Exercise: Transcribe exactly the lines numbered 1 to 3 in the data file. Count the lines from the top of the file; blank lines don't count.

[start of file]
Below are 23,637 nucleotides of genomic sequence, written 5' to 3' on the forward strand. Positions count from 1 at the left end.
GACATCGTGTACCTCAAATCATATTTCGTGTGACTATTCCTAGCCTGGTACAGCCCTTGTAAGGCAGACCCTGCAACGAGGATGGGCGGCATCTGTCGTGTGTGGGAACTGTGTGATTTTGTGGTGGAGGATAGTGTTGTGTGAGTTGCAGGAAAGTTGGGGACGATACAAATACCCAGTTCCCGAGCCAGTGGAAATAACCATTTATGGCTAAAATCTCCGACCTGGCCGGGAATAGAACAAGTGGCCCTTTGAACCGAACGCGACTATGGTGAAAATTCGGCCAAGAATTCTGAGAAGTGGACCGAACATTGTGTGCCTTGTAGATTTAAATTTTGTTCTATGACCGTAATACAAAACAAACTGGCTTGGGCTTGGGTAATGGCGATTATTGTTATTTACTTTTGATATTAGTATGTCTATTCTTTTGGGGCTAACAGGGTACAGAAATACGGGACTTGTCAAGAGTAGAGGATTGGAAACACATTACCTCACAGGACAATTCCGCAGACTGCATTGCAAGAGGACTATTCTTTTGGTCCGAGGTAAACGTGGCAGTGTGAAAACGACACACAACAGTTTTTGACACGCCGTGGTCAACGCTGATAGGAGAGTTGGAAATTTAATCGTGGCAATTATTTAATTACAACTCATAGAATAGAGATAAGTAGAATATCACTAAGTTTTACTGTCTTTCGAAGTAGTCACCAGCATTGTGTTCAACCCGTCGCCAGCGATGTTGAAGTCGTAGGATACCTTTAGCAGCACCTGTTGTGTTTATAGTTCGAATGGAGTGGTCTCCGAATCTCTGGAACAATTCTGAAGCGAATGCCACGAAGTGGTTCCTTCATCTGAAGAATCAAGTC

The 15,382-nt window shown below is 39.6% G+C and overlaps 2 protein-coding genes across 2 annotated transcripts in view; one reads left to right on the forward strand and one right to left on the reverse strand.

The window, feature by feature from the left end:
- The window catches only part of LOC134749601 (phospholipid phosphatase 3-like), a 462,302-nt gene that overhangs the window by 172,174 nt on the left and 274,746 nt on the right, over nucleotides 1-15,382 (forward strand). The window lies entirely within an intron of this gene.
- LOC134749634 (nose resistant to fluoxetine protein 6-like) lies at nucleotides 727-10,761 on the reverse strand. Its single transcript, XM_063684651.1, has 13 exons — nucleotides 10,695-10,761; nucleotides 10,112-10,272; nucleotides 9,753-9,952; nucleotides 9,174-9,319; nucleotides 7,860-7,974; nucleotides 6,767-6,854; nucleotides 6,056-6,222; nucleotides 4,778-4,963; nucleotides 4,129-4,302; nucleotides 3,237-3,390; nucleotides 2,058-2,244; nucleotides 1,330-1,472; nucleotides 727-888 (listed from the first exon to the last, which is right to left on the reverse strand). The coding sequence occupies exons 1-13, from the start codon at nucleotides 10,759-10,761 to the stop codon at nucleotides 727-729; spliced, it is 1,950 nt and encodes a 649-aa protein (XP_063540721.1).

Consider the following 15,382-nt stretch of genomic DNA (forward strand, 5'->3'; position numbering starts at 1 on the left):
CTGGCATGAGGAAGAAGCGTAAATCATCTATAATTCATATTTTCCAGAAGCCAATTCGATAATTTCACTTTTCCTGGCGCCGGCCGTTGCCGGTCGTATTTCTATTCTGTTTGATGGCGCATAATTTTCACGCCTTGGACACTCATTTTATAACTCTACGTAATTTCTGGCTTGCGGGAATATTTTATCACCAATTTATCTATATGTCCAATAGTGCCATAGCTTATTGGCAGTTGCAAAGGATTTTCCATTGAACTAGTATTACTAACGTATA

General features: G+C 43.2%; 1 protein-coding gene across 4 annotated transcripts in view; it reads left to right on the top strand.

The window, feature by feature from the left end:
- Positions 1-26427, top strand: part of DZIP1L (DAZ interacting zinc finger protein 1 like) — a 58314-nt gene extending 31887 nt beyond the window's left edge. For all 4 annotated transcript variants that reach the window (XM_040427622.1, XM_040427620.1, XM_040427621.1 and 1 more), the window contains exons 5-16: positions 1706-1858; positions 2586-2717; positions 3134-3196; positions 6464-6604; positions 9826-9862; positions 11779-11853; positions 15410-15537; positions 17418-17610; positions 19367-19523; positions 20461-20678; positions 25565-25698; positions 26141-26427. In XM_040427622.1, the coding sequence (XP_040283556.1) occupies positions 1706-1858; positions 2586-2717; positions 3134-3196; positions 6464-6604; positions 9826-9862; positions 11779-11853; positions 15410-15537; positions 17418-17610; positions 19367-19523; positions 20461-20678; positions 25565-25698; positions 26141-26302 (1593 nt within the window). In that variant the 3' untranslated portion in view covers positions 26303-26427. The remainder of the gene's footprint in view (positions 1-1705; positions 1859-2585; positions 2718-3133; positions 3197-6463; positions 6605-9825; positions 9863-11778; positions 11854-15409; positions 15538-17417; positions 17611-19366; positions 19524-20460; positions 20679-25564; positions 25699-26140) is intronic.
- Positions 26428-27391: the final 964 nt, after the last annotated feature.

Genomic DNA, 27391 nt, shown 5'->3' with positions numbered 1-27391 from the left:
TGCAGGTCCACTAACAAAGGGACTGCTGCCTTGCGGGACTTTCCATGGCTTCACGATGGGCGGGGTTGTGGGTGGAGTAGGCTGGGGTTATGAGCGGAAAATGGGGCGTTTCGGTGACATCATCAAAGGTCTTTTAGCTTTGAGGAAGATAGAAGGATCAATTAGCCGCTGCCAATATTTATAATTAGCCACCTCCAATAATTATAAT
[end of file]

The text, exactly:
Below are 23,637 nucleotides of genomic sequence, written 5' to 3' on the forward strand. Positions count from 1 at the left end.
GACATCGTGTACCTCAAATCATATTTCGTGTGACTATTCCTAGCCTGGTACAGCCCTTGTAAGGCAGACCCTGCAACGAGGATGGGCGGCATCTGTCGTGTGTGGGAACTGTGTGATTTTGTGGTGGAGGATAGTGTTGTGTGAGTTGCAGGAAAGTTGGGGACGATACAAATACCCAGTTCCCGAGCCAGTGGAAATAACCATTTATGGCTAAAATCTCCGACCTGGCCGGGAATAGAACAAGTGGCCCTTTGAACCGAACGCGACTATGGTGAAAATTCGGCCAAGAATTCTGAGAAGTGGACCGAACATTGTGTGCCTTGTAGATTTAAATTTTGTTCTATGACCGTAATACAAAACAAACTGGCTTGGGCTTGGGTAATGGCGATTATTGTTATTTACTTTTGATATTAGTATGTCTATTCTTTTGGGGCTAACAGGGTACAGAAATACGGGACTTGTCAAGAGTAGAGGATTGGAAACACATTACCTCACAGGACAATTCCGCAGACTGCATTGCAAGAGGACTATTCTTTTGGTCCGAGGTAAACGTGGCAGTGTGAAAACGACACACAACAGTTTTTGACACGCCGTGGTCAACGCTGATAGGAGAGTTGGAAATTTAATCGTGGCAATTATTTAATTACAACTCATAGAATAGAGATAAGTAGAATATCACTAAGTTTTACTGTCTTTCGAAGTAGTCACCAGCATTGTGTTCAACCCGTCGCCAGCGATGTTGAAGTCGTAGGATACCTTTAGCAGCACCTGTTGTGTTTATAGTTCGAATGGAGTGGTCTCCGAATCTCTGGAACAATTCTGAAGCGAATGCCACGAAGTGGTTCCTTCATCTGAAGAATCAAGTC

The 15,382-nt window shown below is 39.6% G+C and overlaps 2 protein-coding genes across 2 annotated transcripts in view; one reads left to right on the forward strand and one right to left on the reverse strand.